ArtistDan DiNapoli
Writer: Gayle Gleckler

Your first bond is with your parents, then possibly your wife and children.

Then one day you get a message from the President of the United States: “Greetings. You are hereby ordered to report for induction.”

Or you volunteer because you have a calling to serve.

Unbeknownst to you, you are about to go on an emotional journey with a completely new kind of bond, thicker than blood.

One soldier in basic training said, “I was lazy and dug a minimalist foxhole, a mere scratch in the ground.” 

His grizzly Gunny Sergeant, instead of reprimanding him, said, “Never dig a one-man foxhole. When the bullets start flying, I don’t care how tough you are, you’re going to want somebody next to you; somebody you can trust with your life. So the bigger your hole, the more support it can hold.”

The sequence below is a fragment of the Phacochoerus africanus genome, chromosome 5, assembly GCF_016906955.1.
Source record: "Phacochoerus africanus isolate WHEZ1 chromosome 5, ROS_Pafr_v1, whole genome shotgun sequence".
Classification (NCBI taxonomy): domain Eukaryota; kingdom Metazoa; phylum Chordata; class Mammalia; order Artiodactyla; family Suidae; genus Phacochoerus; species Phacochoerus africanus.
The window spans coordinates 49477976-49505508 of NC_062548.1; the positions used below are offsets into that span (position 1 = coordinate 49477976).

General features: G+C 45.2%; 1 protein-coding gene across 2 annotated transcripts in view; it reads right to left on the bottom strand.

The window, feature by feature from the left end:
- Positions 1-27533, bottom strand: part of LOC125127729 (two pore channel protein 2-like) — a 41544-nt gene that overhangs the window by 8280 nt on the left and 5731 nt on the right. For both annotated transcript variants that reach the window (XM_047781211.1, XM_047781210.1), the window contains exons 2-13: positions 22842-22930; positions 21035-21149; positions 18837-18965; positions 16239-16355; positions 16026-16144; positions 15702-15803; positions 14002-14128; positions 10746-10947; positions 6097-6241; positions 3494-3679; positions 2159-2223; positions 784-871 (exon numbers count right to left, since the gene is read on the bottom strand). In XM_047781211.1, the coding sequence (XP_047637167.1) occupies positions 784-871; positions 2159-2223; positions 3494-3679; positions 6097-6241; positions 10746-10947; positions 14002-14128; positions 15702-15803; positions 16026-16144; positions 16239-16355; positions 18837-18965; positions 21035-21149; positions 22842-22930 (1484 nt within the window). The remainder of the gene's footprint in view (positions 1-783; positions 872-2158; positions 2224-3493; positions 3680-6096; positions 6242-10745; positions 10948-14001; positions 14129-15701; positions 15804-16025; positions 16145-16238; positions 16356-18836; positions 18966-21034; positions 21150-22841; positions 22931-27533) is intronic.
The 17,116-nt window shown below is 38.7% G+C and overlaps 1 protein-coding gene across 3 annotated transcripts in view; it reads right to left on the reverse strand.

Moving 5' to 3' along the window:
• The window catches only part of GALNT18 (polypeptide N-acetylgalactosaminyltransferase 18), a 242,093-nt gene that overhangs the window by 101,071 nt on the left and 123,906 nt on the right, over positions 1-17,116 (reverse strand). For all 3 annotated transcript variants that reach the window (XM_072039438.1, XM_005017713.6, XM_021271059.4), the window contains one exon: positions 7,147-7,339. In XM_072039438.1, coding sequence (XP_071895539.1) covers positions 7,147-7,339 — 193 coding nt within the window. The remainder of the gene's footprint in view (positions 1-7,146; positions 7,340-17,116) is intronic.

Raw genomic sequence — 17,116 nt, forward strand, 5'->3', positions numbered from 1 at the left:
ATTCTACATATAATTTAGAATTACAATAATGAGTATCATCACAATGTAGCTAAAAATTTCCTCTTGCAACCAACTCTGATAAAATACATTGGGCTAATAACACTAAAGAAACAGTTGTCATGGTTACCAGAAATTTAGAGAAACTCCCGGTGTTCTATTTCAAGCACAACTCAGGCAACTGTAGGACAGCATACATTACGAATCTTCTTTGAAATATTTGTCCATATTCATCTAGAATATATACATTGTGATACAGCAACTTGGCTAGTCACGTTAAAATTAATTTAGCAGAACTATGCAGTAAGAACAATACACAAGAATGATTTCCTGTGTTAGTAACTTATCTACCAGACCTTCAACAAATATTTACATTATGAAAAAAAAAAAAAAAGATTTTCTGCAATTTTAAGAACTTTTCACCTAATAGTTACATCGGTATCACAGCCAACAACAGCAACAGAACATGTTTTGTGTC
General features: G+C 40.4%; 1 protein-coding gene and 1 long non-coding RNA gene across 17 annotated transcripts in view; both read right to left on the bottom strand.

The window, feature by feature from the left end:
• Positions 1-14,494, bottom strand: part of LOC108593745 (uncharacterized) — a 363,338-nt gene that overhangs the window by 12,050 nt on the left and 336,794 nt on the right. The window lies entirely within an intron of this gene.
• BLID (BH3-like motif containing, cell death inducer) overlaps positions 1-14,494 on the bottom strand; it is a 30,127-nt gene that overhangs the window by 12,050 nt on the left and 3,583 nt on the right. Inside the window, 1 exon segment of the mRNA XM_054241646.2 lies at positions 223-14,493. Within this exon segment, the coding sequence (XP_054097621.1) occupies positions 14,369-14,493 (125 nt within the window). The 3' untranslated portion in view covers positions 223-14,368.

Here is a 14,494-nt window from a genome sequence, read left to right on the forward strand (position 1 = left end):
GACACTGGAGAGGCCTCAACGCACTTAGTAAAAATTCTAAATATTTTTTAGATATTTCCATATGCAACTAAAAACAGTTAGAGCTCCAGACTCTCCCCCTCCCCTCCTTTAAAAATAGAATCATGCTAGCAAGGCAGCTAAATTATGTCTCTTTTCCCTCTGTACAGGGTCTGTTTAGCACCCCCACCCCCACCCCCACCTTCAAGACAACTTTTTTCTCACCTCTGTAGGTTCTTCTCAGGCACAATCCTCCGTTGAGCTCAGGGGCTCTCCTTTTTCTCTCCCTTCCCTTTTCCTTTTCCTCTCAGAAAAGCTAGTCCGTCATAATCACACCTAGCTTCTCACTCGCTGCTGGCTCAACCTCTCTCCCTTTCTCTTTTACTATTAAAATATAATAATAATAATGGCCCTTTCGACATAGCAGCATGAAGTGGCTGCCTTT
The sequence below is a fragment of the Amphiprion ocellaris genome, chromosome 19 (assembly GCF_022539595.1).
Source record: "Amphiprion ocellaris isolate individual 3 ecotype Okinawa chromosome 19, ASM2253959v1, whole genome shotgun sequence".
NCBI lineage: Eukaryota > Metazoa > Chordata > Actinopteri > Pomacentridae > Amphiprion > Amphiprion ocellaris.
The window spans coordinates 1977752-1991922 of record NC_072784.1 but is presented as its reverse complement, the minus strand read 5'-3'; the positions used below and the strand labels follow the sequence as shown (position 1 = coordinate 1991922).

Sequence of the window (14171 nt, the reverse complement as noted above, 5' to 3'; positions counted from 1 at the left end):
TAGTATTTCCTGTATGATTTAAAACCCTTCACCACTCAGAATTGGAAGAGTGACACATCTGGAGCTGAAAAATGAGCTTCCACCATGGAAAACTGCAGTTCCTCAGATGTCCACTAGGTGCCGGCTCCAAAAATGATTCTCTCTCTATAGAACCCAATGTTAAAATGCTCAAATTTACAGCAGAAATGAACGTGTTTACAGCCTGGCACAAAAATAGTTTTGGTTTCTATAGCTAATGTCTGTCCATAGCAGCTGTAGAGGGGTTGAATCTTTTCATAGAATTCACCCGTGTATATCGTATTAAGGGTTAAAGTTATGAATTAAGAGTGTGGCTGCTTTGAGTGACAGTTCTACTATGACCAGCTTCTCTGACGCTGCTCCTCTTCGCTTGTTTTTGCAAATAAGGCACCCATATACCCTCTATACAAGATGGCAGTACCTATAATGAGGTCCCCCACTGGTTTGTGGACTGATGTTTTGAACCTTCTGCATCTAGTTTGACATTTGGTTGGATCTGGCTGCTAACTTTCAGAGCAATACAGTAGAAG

As a soldier you become a member of a team, with treasured relationships that develop in wartime, often referred to as “the bonds between soldiers,” ”comrades-in-arms” and “the band of brothers.” 

You become a “guardian angel” for each other, with a golden rule, “Never let your buddy down and always have his back.” 

Your buddy in combat is the one person with whom you share your deepest thoughts and concerns. Personal differences, ethnic and racial prejudices become invisible.

Close and present danger, plus living together 24/7 for months on end forges the bond of trust even deeper. 

Combat soldiers describe this special bond, hesitantly or openly, as love.